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Curl up and read a book | © StockSnap / Pixabay
Curl up and read a book | © StockSnap / Pixabay
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These Mini Japanese Cabins Are a Book Lover’s Paradise

Picture of Julia Goicochea
Updated: 1 October 2017
Think compact spaces only exist in the city? One upstate structure is bringing a “make it work” feeling to the New York forest. Part-guest house, part-library, and all original, this is one book you won’t want to judge by its cover.

While many people choose upstate New York as an escape from the confined spaces of the city, one local man is merging urban sensibility with country living. With Hemmelig Rom, Norwegian for “Secret Room,” photographer Jason Koxvold has created your dream reading nook. Inspired by Norwegian and Japanese design, as well as Koxvold’s childhood memories of visiting his grandfather’s family farm, this 320-square-foot cabin is part-guesthouse and part-library. Fittingly, this bibliophile’s paradise boasts an engrossing story of its own.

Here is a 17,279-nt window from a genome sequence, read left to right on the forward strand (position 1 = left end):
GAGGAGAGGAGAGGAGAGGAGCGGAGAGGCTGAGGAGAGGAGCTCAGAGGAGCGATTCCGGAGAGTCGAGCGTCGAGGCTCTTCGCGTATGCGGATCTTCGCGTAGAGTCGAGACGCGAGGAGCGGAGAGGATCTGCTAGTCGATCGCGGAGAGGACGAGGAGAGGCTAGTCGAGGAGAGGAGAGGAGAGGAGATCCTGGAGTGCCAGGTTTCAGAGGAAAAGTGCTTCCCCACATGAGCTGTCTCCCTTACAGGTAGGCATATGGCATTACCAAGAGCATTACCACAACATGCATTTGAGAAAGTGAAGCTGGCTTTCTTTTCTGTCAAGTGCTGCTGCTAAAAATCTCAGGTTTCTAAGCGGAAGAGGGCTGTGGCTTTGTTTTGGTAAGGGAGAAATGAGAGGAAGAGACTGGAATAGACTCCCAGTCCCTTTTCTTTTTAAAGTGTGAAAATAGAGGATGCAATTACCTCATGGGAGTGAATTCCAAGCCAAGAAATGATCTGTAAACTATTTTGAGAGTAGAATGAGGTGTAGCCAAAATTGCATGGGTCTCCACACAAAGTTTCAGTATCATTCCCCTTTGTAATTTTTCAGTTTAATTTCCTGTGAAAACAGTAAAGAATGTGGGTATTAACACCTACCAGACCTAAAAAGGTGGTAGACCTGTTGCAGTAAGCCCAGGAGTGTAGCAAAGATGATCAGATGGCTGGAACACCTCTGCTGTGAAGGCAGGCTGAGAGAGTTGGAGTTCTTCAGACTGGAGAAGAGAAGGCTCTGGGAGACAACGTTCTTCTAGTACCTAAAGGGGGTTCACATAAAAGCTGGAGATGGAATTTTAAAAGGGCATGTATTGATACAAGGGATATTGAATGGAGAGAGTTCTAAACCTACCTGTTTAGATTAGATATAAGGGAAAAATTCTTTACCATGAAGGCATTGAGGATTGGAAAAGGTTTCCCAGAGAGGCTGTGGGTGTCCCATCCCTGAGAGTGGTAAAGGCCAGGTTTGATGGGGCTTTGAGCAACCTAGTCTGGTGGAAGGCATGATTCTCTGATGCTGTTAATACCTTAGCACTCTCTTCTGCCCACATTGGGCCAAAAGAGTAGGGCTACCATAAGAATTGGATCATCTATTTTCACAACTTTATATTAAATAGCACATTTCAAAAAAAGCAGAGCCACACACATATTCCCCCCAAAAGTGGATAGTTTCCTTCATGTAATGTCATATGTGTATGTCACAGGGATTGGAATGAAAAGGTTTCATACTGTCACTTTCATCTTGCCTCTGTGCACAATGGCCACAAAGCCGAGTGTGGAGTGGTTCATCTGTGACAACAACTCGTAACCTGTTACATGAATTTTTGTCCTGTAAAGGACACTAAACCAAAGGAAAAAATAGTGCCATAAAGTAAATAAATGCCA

Before Hemmelig Rom earned internet fame and captivated imaginations around the world, it was a (surprisingly practical) idea. Like many homeowners, Koxvold wanted to install an area on his property specifically designated for guests. A lover and creator of art himself, the visionary quickly realized the greater potential of this would-be guesthouse and set out to create a live-in library. Employing recycled materials and the help of architecture firm Studio Padron, Koxvold would follow in his grandfather’s footsteps.

Lucky visitors of Hemmelig Rom would do well to remember the old saying, “don’t judge a book by its cover.” The structure’s all-black, angular exterior gives way to a bright and welcoming cabin environment, complete with honey-blonde wood, a floor-to-ceiling window featuring forest views, and a wood-burning stove. The space, which houses a bed and desk for guests’ convenience, specializes in compact living, country style.

Koxvold’s creation even manages to accommodate built-in (literally) entertainment. Upon entering the cabin, guests are greeted by floor-to-ceiling Lincoln Log-style shelves housing Koxvold’s personal collection of more than 1,000 books. The volumes, which cover genres from photography to military policy, are enhanced by handwritten messages tucked between their pages by former readers. It’s the perfect place to curl up with a good book (or a thousand of them); if you wanted to spend your entire upstate adventure here, that could be our little hemmelig, we mean, secret.

Cabin deep

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